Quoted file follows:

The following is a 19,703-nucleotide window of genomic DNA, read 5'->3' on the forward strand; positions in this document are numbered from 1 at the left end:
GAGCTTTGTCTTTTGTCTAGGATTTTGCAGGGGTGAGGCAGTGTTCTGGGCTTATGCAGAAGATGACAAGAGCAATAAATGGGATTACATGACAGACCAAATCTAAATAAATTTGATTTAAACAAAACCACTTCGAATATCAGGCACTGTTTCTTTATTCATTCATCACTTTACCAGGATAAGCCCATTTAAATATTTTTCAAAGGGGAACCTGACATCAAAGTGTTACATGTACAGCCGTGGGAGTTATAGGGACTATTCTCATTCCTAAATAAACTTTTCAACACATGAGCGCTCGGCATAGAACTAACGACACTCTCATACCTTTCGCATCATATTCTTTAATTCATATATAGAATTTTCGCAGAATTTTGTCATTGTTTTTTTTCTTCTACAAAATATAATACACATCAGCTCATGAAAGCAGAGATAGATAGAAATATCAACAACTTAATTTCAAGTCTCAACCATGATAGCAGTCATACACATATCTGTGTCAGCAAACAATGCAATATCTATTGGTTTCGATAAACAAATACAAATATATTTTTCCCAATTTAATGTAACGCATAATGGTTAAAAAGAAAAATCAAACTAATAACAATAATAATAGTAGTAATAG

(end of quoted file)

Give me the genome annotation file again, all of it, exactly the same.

The following is a 19,703-nucleotide window of genomic DNA, read 5'->3' on the forward strand; positions in this document are numbered from 1 at the left end:
GAGCTTTGTCTTTTGTCTAGGATTTTGCAGGGGTGAGGCAGTGTTCTGGGCTTATGCAGAAGATGACAAGAGCAATAAATGGGATTACATGACAGACCAAATCTAAATAAATTTGATTTAAACAAAACCACTTCGAATATCAGGCACTGTTTCTTTATTCATTCATCACTTTACCAGGATAAGCCCATTTAAATATTTTTCAAAGGGGAACCTGACATCAAAGTGTTACATGTACAGCCGTGGGAGTTATAGGGACTATTCTCATTCCTAAATAAACTTTTCAACACATGAGCGCTCGGCATAGAACTAACGACACTCTCATACCTTTCGCATCATATTCTTTAATTCATATATAGAATTTTCGCAGAATTTTGTCATTGTTTTTTTTCTTCTACAAAATATAATACACATCAGCTCATGAAAGCAGAGATAGATAGAAATATCAACAACTTAATTTCAAGTCTCAACCATGATAGCAGTCATACACATATCTGTGTCAGCAAACAATGCAATATCTATTGGTTTCGATAAACAAATACAAATATATTTTTCCCAATTTAATGTAACGCATAATGGTTAAAAAGAAAAATCAAACTAATAACAATAATAATAGTAGTAATAG